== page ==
I clearly believe we do need to understand the strategic importance of the make-up of our innovation capital, yet presently nearly all our corporate boards lack any clear line of sight into this. Why?
Not understanding what makes up the capital is holding innovation back. We are actually constraining growth through this lack of understanding as it makes us all cautious of the future.
If we don’t fully understand the make-up of all our capital should we invest or divert resources to delivering on it? I think it is high time we did.
So what makes up our innovation capital and why is it important to know?
Should we care, does it matter? I would argue it does, increasingly so. Within the innovation capital lies the future of the organization and holds one of the real golden keys to the sustaining performance of the company, or not.
The generally accepted view is that Innovation boosts a company’s earnings, speeds growth, ensures an advantage over competitors, and greatly appeals to shareholders. Put another way, businesses that deliver earnings growth based on a continuous stream of new products and services and new ways of doing business capture the innovation premium.
So tell me, why are we seemingly so bad at identifying what actually makes up our innovation capital, apart from some sweeping generalised statements attached in the accompanying comments within the financial result statements?
We need to find a way to unlock this as we are constantly being pushed for new business models that create, deliver and capture value. It is in the entire make up, the value structure around the offering, and this is made up of distinct capitals that drive the new business towards success.
How do I define innovation capital?
“Innovation capital is the sum of all that promotes the development and changes required for achieving innovation outcomes, within one organization or its broader networked environment, for market place advantage”.
“These are made up of the resources, processes, knowledge and capabilities, that are constantly evolving and highly dynamic to build greater innovating capacity.”
We are searching for what makes-up and provides the true value creation in successful outcomes; in final product, services, knowledge understanding or executing within further business models.
We need to understand what makes up innovation capital far more in the future.
Mostly this innovation capital comes from the different intellectual capitals, those unique sums within each organization, of knowledge made up of our human assets, organizational structures and social partners making up the organizations eco system.
It is when we bring these together in different, evolving ways we transform the knowledge into new economic value, through this organization and personal actions. Financial capital cannot do that; it can only fuel the other capitals, it lies idle until we employ the other capitals.
The hard part is valuing innovation capital as these are constantly being renewed and evolving.
Innovation capital is a set of renewal capabilities and understanding what these are is critical but today is not well understood. We find it extremely difficult to report clearly on the makeup of our innovating capital yet investors are increasingly attributing more to the intangibles, based on limited knowledge.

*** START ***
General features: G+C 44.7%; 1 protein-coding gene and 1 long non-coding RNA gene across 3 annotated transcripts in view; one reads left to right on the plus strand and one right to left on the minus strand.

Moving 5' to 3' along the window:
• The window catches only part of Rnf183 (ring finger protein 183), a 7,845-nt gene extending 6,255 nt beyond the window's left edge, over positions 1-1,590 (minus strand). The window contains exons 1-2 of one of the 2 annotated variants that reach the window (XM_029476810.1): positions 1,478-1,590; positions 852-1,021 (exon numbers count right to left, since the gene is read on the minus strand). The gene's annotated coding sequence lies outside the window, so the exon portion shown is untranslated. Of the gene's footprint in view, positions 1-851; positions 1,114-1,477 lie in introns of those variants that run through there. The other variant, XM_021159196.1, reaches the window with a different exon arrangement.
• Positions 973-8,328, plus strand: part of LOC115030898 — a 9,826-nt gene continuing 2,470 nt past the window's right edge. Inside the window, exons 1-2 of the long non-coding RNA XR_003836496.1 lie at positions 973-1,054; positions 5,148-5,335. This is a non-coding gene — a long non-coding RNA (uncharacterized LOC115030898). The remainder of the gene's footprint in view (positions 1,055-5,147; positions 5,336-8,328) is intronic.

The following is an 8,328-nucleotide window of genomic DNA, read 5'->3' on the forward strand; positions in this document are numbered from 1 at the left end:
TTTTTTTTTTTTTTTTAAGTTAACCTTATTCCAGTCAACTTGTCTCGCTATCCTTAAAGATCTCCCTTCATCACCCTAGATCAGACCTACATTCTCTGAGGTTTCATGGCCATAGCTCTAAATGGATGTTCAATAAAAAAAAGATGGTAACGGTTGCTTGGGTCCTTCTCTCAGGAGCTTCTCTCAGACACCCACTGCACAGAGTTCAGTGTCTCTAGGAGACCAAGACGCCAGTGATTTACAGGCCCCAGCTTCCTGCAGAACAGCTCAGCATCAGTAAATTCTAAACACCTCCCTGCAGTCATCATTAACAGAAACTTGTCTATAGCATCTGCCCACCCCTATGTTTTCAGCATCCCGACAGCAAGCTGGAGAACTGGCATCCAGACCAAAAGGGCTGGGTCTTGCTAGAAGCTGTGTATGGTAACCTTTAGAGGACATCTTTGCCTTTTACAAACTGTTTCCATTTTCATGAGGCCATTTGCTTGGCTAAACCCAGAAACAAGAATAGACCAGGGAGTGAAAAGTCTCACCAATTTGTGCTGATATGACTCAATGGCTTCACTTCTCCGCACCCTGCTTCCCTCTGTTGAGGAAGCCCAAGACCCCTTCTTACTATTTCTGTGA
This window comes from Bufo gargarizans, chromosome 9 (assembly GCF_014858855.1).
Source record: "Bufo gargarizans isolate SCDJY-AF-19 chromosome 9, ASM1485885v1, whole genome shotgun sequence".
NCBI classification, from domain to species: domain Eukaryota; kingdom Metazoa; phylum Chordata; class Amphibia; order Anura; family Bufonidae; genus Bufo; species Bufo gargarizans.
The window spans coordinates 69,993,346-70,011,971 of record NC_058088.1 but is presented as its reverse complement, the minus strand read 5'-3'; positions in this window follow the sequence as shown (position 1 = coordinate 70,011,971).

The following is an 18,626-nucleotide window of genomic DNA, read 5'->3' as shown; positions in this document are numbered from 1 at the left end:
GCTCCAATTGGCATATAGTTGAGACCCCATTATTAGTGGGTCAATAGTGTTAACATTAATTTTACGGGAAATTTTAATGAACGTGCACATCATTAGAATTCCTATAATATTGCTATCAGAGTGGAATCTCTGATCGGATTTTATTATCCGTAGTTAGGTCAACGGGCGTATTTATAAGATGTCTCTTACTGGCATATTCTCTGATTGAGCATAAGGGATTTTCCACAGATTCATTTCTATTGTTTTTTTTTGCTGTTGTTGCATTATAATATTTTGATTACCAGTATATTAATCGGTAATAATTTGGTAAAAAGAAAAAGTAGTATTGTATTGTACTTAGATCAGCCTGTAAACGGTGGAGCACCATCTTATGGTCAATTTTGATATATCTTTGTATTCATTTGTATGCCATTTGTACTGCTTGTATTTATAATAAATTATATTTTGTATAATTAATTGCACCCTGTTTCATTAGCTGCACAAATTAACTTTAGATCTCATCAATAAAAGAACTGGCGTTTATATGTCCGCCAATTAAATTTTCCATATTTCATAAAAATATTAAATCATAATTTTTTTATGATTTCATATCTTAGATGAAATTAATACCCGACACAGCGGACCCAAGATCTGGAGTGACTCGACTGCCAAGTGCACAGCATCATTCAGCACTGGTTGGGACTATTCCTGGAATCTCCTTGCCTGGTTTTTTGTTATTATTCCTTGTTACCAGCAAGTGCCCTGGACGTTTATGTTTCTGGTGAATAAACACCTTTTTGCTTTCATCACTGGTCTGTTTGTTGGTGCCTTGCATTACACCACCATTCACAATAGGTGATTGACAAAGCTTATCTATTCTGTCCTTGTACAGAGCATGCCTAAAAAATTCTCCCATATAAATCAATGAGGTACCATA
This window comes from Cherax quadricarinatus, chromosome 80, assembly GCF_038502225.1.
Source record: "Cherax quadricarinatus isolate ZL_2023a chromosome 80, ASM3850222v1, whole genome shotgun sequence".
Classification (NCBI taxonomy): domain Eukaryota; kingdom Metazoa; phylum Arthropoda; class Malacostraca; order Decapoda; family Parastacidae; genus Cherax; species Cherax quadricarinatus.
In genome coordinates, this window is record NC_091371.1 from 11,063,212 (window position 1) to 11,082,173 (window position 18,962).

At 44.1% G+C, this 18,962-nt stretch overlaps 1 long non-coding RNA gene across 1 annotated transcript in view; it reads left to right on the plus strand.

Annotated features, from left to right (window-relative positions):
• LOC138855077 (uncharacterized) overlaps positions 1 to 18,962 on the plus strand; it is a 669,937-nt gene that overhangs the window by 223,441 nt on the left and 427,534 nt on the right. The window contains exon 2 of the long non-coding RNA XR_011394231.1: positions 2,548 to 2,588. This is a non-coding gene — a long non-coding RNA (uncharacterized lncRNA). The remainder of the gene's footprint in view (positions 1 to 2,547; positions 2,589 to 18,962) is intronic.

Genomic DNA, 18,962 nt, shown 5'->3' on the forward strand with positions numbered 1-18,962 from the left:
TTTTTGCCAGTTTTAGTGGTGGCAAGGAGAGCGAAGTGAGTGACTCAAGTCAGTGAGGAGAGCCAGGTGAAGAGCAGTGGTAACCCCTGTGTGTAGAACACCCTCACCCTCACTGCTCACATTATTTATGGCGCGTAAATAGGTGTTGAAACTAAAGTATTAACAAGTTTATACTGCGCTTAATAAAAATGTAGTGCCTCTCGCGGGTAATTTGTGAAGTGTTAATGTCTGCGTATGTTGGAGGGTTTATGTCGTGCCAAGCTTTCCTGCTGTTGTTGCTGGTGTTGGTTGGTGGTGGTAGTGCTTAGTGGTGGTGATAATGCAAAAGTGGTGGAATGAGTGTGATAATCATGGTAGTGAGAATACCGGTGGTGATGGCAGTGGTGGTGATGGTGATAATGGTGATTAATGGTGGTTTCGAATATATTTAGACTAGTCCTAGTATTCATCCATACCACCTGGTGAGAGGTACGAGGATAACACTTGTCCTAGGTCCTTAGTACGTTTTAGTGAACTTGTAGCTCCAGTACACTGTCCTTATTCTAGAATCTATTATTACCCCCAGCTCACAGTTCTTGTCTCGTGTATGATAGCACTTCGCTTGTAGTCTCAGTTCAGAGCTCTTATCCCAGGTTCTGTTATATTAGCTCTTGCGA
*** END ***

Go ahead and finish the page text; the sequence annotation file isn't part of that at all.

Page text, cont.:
Determining and being able to articulate the value within these capitals would be truly valuable and would help us differentiate between those that are static or simply repeating, and those that are dynamic, ever evolving, searching for new knowledge.
How can we capture and articulate the innovation capital?
I believe we can. One of the big key’s to identifying innovation capital lies in its stocks and knowledge building assets and their uniqueness in the resources that make this up, in constantly evolving and learning, these are the a real strategic asset.
Leveraging the ‘stock’ of our innovation capital can render different productive value outcomes.
It is our ability to ‘mix and combine’ the innovation activity that it consists of, in all the decisions and activities that occur, from the recognition of a need or a problem, through research, development and commercialization of an invention into successful market outcomes builds the capital.
Knowing this make-up of our innovation capital provides us the potential for driving our future growth. Identifying the real capital that will drive and sustain real advantage, providing the future potential for new wealth should be the essential way we measure organizations performance, not on past financial performance or personal perception, built on limited understanding.
We need greater insights into all our organizations ‘collective’ capitals
It is the ‘combination effect’ of leveraging all our capitals that yields the real lasting sustaining values. Today, we are lost in numbers and details, financials dominate most discussions, we need to encourage exploration into the make up of all our capitals.
Until we can peer under the organizations ‘hood’ a little more and understand the make up of all the capitals then we will continually fail to understand the real innovation activity that generates the value.
We need to know more on what can and does ‘drive’ future performance, what lies at its core or is being built-in for new capabilities and capacities to innovate, looking to secure the future.
If we had a better understanding of the make up the innovation capital, and what makes up the critical enablers, then we are better positioned to qualify and even quantify a more confident future, based on the capital that ‘feeds’ this future potential.